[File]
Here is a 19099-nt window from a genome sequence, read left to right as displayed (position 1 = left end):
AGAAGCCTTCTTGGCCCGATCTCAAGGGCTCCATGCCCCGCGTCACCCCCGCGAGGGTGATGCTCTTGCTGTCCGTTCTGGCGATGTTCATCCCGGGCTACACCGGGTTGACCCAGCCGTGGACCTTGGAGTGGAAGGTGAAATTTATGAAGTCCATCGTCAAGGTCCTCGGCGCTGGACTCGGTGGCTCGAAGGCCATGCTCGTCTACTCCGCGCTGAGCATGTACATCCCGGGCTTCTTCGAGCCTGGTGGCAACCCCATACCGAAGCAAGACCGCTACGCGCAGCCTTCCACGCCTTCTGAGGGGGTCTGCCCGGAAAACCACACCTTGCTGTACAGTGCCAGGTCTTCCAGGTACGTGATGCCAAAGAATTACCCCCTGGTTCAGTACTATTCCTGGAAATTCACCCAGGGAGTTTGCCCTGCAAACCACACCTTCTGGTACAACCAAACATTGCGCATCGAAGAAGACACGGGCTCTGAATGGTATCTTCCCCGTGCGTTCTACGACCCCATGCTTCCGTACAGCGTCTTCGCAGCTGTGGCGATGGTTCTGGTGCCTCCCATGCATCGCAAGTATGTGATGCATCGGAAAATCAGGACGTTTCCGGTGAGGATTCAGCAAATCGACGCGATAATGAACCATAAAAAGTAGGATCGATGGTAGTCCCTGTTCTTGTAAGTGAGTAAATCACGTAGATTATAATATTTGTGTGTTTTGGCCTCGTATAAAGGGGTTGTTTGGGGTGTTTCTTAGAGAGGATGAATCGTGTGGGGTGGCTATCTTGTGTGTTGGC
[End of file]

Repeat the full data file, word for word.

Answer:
Here is a 19099-nt window from a genome sequence, read left to right as displayed (position 1 = left end):
AGAAGCCTTCTTGGCCCGATCTCAAGGGCTCCATGCCCCGCGTCACCCCCGCGAGGGTGATGCTCTTGCTGTCCGTTCTGGCGATGTTCATCCCGGGCTACACCGGGTTGACCCAGCCGTGGACCTTGGAGTGGAAGGTGAAATTTATGAAGTCCATCGTCAAGGTCCTCGGCGCTGGACTCGGTGGCTCGAAGGCCATGCTCGTCTACTCCGCGCTGAGCATGTACATCCCGGGCTTCTTCGAGCCTGGTGGCAACCCCATACCGAAGCAAGACCGCTACGCGCAGCCTTCCACGCCTTCTGAGGGGGTCTGCCCGGAAAACCACACCTTGCTGTACAGTGCCAGGTCTTCCAGGTACGTGATGCCAAAGAATTACCCCCTGGTTCAGTACTATTCCTGGAAATTCACCCAGGGAGTTTGCCCTGCAAACCACACCTTCTGGTACAACCAAACATTGCGCATCGAAGAAGACACGGGCTCTGAATGGTATCTTCCCCGTGCGTTCTACGACCCCATGCTTCCGTACAGCGTCTTCGCAGCTGTGGCGATGGTTCTGGTGCCTCCCATGCATCGCAAGTATGTGATGCATCGGAAAATCAGGACGTTTCCGGTGAGGATTCAGCAAATCGACGCGATAATGAACCATAAAAAGTAGGATCGATGGTAGTCCCTGTTCTTGTAAGTGAGTAAATCACGTAGATTATAATATTTGTGTGTTTTGGCCTCGTATAAAGGGGTTGTTTGGGGTGTTTCTTAGAGAGGATGAATCGTGTGGGGTGGCTATCTTGTGTGTTGGC